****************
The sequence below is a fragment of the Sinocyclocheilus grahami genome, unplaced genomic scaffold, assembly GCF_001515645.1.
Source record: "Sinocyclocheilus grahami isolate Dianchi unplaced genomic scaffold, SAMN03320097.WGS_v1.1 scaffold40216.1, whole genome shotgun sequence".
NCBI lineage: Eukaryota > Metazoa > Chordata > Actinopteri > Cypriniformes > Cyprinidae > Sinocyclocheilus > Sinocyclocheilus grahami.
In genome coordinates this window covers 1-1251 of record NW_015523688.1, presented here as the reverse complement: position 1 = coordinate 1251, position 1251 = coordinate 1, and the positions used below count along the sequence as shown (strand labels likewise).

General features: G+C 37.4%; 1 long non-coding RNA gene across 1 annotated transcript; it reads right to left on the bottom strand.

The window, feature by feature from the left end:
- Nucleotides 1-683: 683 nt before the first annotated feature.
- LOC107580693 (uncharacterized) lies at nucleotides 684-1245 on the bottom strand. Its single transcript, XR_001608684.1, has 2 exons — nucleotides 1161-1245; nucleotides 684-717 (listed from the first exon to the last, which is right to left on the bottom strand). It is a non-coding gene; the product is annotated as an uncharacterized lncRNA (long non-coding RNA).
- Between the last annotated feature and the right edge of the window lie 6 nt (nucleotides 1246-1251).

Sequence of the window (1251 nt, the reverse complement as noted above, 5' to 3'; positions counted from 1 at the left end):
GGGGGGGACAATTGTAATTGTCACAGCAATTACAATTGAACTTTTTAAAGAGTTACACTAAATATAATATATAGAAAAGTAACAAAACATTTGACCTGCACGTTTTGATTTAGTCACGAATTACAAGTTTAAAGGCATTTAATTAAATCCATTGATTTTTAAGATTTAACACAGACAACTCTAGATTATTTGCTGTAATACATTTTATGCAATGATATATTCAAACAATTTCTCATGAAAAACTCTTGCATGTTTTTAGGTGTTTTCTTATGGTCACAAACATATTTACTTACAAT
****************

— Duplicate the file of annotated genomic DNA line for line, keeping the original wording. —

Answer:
The sequence below is a fragment of the Sinocyclocheilus grahami genome, unplaced genomic scaffold, assembly GCF_001515645.1.
Source record: "Sinocyclocheilus grahami isolate Dianchi unplaced genomic scaffold, SAMN03320097.WGS_v1.1 scaffold40216.1, whole genome shotgun sequence".
NCBI lineage: Eukaryota > Metazoa > Chordata > Actinopteri > Cypriniformes > Cyprinidae > Sinocyclocheilus > Sinocyclocheilus grahami.
In genome coordinates this window covers 1-1251 of record NW_015523688.1, presented here as the reverse complement: position 1 = coordinate 1251, position 1251 = coordinate 1, and the positions used below count along the sequence as shown (strand labels likewise).

General features: G+C 37.4%; 1 long non-coding RNA gene across 1 annotated transcript; it reads right to left on the bottom strand.

The window, feature by feature from the left end:
- Nucleotides 1-683: 683 nt before the first annotated feature.
- LOC107580693 (uncharacterized) lies at nucleotides 684-1245 on the bottom strand. Its single transcript, XR_001608684.1, has 2 exons — nucleotides 1161-1245; nucleotides 684-717 (listed from the first exon to the last, which is right to left on the bottom strand). It is a non-coding gene; the product is annotated as an uncharacterized lncRNA (long non-coding RNA).
- Between the last annotated feature and the right edge of the window lie 6 nt (nucleotides 1246-1251).

Sequence of the window (1251 nt, the reverse complement as noted above, 5' to 3'; positions counted from 1 at the left end):
GGGGGGGACAATTGTAATTGTCACAGCAATTACAATTGAACTTTTTAAAGAGTTACACTAAATATAATATATAGAAAAGTAACAAAACATTTGACCTGCACGTTTTGATTTAGTCACGAATTACAAGTTTAAAGGCATTTAATTAAATCCATTGATTTTTAAGATTTAACACAGACAACTCTAGATTATTTGCTGTAATACATTTTATGCAATGATATATTCAAACAATTTCTCATGAAAAACTCTTGCATGTTTTTAGGTGTTTTCTTATGGTCACAAACATATTTACTTACAAT